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|TEMURAH 27 (14 Av 5779) - Dedicated by Rabbi Kornfeld and family in honor of the marriage of his daughter Sarah to David Tzvi Formal. May they build together a Bayis Ne'eman b'Yisrael, raising children and grandchildren to a life of Torah and Yir'as Shamayim!|
1. When a person makes a statement that may or may not mean that he is making a Temurah, there are strong grounds to assume that he is not making a Temurah.
2. There is a dispute about whether one may redeem Hekdesh for much less than its value.
3. If someone says, "This animal is instead of an Olah/Chatas," he has not said anything.
4. If someone proclaims about an animal with a blemish or about a non-kosher animal, "This is an Olah," he has not done anything.
5. The previous cases (#4 and #5) are unlike the opinion of Rebbi Meir.
A BIT MORE
1. Since one who makes a Temurah transgresses at least one Torah prohibition, it is logical to assume that the person did not intend to sin and therefore did not make a Temurah.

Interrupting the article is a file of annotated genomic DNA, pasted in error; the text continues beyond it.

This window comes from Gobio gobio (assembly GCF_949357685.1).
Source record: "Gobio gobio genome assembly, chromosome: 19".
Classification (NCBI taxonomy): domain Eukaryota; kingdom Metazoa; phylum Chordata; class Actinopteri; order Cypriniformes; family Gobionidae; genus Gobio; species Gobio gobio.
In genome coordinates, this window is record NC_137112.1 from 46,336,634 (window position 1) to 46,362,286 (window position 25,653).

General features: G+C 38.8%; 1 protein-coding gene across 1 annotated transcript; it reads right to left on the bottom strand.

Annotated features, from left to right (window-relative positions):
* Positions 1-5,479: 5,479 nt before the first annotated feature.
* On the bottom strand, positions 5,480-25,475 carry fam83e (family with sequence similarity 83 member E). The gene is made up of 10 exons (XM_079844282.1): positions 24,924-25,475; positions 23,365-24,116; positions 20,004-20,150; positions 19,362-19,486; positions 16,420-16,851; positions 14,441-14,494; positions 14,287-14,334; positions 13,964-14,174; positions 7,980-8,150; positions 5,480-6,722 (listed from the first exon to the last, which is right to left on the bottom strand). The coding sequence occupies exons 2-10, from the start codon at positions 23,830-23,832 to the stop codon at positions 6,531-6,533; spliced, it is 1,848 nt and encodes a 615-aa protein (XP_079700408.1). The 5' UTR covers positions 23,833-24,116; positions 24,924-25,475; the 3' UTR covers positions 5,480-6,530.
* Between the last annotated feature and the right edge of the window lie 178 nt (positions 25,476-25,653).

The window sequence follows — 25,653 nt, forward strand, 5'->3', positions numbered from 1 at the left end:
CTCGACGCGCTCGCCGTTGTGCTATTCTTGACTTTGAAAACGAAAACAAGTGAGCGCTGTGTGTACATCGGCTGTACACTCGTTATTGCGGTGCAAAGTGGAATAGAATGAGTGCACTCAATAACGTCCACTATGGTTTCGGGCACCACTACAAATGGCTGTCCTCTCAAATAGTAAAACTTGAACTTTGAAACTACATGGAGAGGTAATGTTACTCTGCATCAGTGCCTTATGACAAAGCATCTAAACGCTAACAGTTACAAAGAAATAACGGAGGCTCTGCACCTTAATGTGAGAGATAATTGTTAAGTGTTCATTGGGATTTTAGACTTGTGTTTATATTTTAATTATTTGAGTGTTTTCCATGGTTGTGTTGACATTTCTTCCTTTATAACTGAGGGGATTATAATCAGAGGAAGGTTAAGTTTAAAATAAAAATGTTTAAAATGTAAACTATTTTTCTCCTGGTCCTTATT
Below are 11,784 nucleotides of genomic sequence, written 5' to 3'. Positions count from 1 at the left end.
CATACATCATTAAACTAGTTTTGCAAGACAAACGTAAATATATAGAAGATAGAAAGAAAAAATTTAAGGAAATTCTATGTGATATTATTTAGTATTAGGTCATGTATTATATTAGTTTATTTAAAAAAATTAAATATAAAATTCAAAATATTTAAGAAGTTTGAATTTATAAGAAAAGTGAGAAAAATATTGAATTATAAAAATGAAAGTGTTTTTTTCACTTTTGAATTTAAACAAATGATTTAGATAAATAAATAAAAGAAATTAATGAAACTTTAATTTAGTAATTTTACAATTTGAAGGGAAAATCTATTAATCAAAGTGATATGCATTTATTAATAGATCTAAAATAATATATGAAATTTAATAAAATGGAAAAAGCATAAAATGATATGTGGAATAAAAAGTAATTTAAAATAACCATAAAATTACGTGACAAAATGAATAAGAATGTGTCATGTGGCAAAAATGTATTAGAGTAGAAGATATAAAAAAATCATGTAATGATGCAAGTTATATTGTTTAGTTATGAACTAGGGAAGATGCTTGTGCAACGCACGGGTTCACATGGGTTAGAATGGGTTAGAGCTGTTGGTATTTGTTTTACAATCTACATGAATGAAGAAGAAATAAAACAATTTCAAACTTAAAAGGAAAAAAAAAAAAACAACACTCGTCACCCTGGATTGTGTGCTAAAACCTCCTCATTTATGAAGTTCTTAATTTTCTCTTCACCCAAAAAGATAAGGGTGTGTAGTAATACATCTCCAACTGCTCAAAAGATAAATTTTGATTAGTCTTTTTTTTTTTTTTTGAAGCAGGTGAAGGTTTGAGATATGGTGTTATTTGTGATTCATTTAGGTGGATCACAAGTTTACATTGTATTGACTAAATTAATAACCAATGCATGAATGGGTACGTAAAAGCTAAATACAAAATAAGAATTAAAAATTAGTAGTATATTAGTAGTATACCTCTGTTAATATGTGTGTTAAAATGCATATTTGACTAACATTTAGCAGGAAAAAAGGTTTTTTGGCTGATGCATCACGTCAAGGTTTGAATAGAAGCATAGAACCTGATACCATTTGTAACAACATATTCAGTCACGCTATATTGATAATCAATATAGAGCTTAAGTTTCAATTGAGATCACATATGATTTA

2. Shmuel says that Hekdesh may be redeemed for much less than its value (although when this may be done is subject to dispute). Rav Chisda says that one cannot redeem Hekdesh for less than its actual value.
3. It must be clear that he is speaking about a specific Olah or Chatas. Accordingly, if he says, "This animal is instead of this Olah/Chatas," or even, "This animal is instead of the animal I have in my house (which is an Olah/Chatas)," the Temurah is valid.
4. However, if he says, "This should be for an Olah," the animal should be sold and the proceeds used to offer an Olah.
5. Rebbi Meir maintains that a person always says things for a reason. Accordingly, even though the person's statement was said incorrectly, it must be that his intent was to dedicate the animals, and therefore his statement is valid.
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